Daredevil is one of the most relatable heroes in comics because of his background and believable powers. There have been a number of memorable stories about The Man Without Fear, though perhaps the greatest is Born Again, written by Frank Miller. Born Again involves the complete destruction of Matt Murdock’s life at the hands of The Kingpin. Not only is Daredevil pushed to the brink of sanity, but his mental health issues are exposed in a respectful, tragic manner. With themes of religion, family and overcoming adversity, Born Again is a graphic novel that needs to be read by all comic fans.
The story begins with Murdock’s ex-girlfriend, Karen Paige, selling his identity to a criminal in exchange for heroin. Kingpin acquires the information and comes up with a plan to destroy Murdock by framing him for a series of crimes. Over the course of a few days, Murdock’s life is turned upside down as he loses his job, his money and home. Murdock becomes increasingly violent, suspecting everyone is out to get him, even his friends. Depression becomes a major theme, with Matt sinking deeper into a downward spiral.
This is exemplified in a scene where Murdock is lying in bed and his thoughts are scattered. No matter how many times he tells himself to walk out the door, he’s unable to. His thoughts take on a paranoid voice, telling him that he can’t trust anyone and that he should kill The Kingpin. It’s a stark reminder of how serious depression can be and how it saps the strength of people who suffer with it. No matter how productive you want to be, depression can take it all away and make you feel worthless.
Eventually, Matt becomes homeless and Miller doesn’t pull any punches with how it effects someone’s mind. Daredevil is shown sleeping in an alleyway among other homeless people and at his lowest point he beats up a cop. Meanwhile, the Kingpin is revelling in his victory, even allowing Murdock to walk into his headquarters and beats the Man Without Fear into a bloody pulp. Kingpin has Daredevil locked in a taxi and driven off a pier. Matt is able to escape and is taken in by a nun, who nurses him back to health.
“My blood…it burns…it spurts from a heart that’s pounding so loudly it’s trying to burst from my chest – my blood – it gushes through high power hoses and slams against the base of my skull. Everything hurts. I don’t know where I am. Sandpaper scrapes my skin every time I move – no – not sandpaper – starched sheets – I’m in bed – somewhere – and the smells…chemical smells. Disinfectants. Hospital. I’m in a hospital.” – Daredevil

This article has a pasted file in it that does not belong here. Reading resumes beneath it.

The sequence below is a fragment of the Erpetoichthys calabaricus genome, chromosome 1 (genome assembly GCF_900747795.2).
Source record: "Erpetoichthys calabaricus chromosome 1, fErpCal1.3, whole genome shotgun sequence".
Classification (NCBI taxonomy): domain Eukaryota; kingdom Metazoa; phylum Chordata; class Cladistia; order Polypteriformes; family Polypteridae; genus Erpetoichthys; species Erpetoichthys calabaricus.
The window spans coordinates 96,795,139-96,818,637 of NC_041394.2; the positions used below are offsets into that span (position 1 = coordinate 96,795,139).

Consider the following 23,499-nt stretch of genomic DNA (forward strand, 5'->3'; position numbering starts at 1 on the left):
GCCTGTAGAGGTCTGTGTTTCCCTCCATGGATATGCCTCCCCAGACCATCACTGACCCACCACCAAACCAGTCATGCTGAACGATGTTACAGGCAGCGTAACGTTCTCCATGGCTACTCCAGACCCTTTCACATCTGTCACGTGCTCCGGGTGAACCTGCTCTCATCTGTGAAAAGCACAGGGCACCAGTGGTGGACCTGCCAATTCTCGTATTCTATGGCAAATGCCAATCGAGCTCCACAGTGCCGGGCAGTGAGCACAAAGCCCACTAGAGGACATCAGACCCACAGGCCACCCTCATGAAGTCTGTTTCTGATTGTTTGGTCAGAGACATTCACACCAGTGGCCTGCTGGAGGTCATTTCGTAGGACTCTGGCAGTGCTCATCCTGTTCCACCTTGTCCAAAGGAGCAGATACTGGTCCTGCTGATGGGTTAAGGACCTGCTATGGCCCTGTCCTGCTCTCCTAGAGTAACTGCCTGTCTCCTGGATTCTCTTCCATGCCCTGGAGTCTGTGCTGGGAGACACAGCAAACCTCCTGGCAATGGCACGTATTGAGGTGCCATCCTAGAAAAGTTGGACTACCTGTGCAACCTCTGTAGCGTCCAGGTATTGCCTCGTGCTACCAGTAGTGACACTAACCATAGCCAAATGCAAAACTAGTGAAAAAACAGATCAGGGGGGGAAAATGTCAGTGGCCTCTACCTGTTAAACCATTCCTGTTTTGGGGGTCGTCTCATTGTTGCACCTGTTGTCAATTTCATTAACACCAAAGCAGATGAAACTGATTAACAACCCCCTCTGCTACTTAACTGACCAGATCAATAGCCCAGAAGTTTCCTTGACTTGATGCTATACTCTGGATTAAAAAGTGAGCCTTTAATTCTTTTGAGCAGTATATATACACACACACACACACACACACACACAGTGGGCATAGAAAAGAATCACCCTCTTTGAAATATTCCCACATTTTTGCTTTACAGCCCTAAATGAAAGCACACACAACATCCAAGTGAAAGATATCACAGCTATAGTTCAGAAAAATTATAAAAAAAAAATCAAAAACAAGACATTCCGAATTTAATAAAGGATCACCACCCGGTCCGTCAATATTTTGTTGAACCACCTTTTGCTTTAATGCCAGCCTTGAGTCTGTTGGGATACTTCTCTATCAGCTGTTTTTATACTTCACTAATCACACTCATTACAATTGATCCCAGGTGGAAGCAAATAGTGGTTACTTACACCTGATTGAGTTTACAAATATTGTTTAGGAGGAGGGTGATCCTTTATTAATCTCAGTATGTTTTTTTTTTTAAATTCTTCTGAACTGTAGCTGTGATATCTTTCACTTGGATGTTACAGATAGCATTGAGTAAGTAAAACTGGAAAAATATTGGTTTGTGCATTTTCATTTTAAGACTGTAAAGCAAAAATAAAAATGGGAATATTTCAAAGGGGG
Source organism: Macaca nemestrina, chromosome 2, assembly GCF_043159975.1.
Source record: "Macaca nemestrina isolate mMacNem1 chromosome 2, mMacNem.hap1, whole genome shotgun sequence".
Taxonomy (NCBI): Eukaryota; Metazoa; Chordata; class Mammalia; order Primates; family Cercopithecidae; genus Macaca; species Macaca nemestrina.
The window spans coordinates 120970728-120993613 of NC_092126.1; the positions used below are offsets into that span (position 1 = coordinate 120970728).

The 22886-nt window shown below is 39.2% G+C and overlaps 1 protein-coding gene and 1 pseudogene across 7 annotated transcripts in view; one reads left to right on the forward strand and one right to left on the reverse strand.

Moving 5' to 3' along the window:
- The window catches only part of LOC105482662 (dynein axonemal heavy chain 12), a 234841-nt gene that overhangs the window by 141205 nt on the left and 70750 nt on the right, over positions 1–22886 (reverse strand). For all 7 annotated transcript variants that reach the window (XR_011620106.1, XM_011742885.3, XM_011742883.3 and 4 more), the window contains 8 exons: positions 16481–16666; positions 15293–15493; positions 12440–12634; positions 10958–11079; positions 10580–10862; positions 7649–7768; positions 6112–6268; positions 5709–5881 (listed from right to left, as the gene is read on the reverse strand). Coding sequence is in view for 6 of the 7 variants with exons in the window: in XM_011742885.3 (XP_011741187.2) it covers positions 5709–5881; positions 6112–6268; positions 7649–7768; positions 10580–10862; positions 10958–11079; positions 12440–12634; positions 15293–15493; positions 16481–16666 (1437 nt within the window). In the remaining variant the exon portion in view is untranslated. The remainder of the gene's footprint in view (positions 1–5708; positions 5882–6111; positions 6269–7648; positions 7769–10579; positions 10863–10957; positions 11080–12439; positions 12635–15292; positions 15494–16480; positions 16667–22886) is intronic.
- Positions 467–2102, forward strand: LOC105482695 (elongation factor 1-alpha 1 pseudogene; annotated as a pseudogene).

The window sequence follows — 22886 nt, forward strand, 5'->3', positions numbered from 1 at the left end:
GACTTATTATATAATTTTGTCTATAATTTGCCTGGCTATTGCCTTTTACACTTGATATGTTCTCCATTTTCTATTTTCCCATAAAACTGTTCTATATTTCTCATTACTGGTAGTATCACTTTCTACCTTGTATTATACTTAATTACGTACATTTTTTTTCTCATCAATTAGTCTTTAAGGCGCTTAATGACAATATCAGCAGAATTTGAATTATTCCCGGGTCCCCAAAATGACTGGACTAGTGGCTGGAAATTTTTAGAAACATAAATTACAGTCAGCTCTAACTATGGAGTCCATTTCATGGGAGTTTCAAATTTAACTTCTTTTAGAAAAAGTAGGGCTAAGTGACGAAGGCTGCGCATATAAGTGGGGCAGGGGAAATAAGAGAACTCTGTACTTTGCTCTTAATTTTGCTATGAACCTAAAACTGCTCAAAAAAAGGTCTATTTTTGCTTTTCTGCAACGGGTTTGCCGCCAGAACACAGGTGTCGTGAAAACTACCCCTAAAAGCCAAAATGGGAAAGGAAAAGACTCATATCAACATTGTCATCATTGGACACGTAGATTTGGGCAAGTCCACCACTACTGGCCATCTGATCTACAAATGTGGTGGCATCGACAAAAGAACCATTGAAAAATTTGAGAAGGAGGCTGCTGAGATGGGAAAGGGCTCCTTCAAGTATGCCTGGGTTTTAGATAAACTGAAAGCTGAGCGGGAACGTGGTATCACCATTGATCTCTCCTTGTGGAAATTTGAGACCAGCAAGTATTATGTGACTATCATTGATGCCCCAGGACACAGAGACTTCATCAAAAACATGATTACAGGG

I found the religious imagery throughout the graphic novel to be well done. Each act contains references to Christianity, being called ‘Purgatory,’ ‘Born Again’ and ‘Saved.’ The nun watches over Daredevil while he dreams of his mother and father. Within the nun’s care, Daredevil is born again, rising from the ashes to become stronger. Matt reunites with Karen Paige, which stood out as one of the emotional interactions because of what Paige did to him.
Obsessed with killing Daredevil, Kingpin sends Nuke to destroy Hell’s Kitchen, which prompts and appearance from Captain America. Daredevil is able to get ahead of The Avengers, getting Nuke to the Daily Bugle so Kingpin’s crimes can be exposed. The Kingpin’s business reputation is shattered and his sway in the underworld is lessened. Murdock begins a new life with Karen in Hell’s Kitchen, vowing to continue to protect his neighbourhood.
Throughout the story, Miller’s writing is phenomenal, making every character feel human and relatable, from reporter Ben Urich, to Murdock’s best friend Foggy Nelson. Miller’s presentation of Kingpin is a highlight, as he makes the crime lord feel genuinely intimidating and powerful. Kingpin comes off as cool and calculating, but by the end he’s suffering from the same paranoia that Daredevil previously faced.
The characterisation extends to the protagonist as well. Miller’s Daredevil is a conflicted man who has everything taken away from him. His mental health is constantly analysed, with his mind being peeled away piece by piece. Daredevil overcomes overwhelming odds in order to reclaim his life, demonstrating his mental fortitude. Miller deserves all the praise in the world for his presentation of mental health.
David Mazzucchelli’s art holds up well in the modern era. There’s a simple, soft approach about his panels that still get the point across. Some of his best work features Daredevil’s descent into madness and Kingpin’s smugness over defeating the hero.
Daredevil: Born Again is the definitive Daredevil story that will please fans and make fans of people who don’t know anything about the character. Mature themes combine with quality writing to make Born Again one of the greatest comic stories ever told. Buy it now on Amazon.
5 thoughts on “Daredevil: Born Again Review: A Visceral Look Into The Mind Of The Man Without Fear”
Great review and yes it is a very powerful story arc…..